10 Car Seat Safety Tips that May Save Your Child’s Life

10 Car Seat Safety Tips that May Save Your Child's Life | Baby Chick

10 Car Seat Safety Tips that May Save Your Child’s Life

The National Safety Council determined that the odds of a person dying in an automobile accident at 1 in every 102 people. With that figure in mind, considering that your child will be riding in your vehicle makes car seat safety a vital concern. Whether you’re nervously expecting a baby and have never touched a car seat before or you’re a parent who is worried and just wants to double-check, taking the steps below will avoid the most common car seat safety mistakes so you can maintain your child’s health and your mind’s sanity.

10 Car Seat Safety Tips that May Save Your Child’s Life

1. Read the car seat safety instructions.

The first mistake is the most obvious one. Car seats may attach in similar ways, but each model has its own particular setup that needs to be followed. Many of the following mistakes are a direct result of not checking the manual. If you lose your manual, check the manufacturer’s website for a digital copy, and call them by phone if they don’t have them hosted. Even if the car seat has some instructions on stickers, do not install the seat without reading the manual.

2. Read your car’s manual.

Yes, you have to read the car’s manual, too. There should be a section discussing the installation of child safety seats, including diagrams showing the location of LATCH points if your model comes with them. Searching by touch under the cushions expends extra effort when you could find them in a moment with a bit of reading — or worse, find out that they were never there at all. The manual may also mention that some seats should not be used for car seats as a safety precaution.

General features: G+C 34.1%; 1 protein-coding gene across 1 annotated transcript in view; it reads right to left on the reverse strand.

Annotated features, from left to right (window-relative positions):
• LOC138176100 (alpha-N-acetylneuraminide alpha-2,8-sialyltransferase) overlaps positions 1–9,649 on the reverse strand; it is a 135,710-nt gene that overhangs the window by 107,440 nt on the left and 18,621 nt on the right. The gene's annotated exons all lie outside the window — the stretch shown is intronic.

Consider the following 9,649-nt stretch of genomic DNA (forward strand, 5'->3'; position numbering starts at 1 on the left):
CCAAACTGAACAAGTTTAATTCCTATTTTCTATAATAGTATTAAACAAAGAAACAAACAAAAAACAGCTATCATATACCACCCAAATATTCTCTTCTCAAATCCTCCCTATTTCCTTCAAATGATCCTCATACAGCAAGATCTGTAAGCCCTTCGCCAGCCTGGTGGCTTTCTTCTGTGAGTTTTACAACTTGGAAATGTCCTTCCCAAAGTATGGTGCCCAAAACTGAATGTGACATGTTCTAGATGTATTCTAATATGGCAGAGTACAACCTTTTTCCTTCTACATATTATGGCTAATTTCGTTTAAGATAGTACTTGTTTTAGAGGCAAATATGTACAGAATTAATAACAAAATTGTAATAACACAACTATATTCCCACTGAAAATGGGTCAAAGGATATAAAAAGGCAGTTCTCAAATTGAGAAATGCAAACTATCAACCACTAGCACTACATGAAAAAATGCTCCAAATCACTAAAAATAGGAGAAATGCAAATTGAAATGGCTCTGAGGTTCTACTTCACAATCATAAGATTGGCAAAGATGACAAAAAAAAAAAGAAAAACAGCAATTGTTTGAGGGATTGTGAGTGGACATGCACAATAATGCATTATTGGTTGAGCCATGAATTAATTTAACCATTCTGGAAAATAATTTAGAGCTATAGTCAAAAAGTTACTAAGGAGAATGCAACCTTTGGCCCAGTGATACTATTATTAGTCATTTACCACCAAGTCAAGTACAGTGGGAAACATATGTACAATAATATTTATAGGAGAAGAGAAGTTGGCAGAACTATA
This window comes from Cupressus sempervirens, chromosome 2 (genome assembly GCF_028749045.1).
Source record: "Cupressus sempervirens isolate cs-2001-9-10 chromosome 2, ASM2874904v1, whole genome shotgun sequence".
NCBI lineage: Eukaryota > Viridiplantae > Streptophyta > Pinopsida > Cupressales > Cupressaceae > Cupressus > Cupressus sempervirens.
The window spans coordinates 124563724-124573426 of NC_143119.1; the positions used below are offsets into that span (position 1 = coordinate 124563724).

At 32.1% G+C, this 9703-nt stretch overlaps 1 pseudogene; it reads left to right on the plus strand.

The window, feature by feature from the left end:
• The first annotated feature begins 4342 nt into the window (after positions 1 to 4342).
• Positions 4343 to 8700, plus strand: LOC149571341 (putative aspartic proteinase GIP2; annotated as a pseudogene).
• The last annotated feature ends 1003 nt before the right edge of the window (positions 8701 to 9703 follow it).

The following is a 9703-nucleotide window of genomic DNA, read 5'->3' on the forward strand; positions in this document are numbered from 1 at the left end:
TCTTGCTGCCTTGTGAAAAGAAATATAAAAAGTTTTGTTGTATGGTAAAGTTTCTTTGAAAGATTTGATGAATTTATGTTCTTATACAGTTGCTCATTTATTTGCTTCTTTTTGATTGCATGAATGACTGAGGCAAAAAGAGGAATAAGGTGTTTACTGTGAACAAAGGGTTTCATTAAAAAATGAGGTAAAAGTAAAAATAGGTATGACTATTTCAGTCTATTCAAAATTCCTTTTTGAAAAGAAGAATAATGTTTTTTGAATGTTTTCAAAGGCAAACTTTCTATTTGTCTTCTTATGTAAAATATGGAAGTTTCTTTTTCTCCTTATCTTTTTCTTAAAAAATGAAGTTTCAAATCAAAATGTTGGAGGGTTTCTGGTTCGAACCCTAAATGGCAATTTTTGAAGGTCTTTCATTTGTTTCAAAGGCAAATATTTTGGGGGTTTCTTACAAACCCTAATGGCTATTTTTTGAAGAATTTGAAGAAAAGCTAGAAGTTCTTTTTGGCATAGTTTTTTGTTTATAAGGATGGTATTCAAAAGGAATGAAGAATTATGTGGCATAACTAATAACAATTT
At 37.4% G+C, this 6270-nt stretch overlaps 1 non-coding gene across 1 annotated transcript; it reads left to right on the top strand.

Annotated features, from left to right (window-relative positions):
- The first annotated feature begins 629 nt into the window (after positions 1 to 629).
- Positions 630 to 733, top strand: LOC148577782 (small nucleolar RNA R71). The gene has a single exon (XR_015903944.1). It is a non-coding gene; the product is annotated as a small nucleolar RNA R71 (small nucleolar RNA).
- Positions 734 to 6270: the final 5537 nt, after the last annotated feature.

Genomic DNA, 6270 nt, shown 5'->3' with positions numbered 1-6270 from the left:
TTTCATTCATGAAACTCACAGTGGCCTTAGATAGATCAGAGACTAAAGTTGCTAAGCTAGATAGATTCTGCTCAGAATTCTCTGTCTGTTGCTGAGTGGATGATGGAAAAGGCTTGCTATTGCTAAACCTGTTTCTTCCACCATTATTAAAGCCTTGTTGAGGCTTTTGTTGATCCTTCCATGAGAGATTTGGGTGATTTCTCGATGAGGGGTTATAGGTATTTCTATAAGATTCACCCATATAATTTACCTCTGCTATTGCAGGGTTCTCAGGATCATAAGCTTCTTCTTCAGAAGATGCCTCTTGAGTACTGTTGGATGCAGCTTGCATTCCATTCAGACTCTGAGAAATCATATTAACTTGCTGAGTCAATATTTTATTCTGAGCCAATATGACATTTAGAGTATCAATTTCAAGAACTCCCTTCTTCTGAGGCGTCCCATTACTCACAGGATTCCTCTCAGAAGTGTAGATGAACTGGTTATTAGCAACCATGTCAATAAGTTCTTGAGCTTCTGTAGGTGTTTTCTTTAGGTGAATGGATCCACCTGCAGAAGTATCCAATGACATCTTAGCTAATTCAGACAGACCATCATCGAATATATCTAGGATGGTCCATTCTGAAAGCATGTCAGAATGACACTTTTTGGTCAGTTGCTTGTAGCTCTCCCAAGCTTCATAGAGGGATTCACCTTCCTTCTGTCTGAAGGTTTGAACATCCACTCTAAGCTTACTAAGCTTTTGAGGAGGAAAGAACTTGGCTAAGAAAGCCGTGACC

3. Check your child’s height and weight for the right car seat type.

The right car seat varies with the size of your child. Keep the height and weight requirements of your seat visibly posted in your room, the kid’s room, or on the way out the door. As long as you regularly measure your child, they should help you to upgrade around the right time.

Some newer car seats are designed to save parents the hassle of buying a new one as the child grows up, and it can be easy for a busy mind to forget that a seat left in the same spot for months needs adjustment to properly function. Parents with this type of seat should set themselves multiple reminders.

4. Check for car seat safety recalls.

Just like any type of product, some car seats do not work as advertised. Look at the National Highway Traffic Safety Administration’s car seat recall database to see if the model you intend to use is in there. Registering your seat can help you get alerts, but they are not as reliable as actively checking the site. Even a small defect can have disastrous consequences in an accident. Take the same level of precaution whether the car seat is a gift, a hand-me-down, or a new purchase.

5. Set the seat at the proper angle.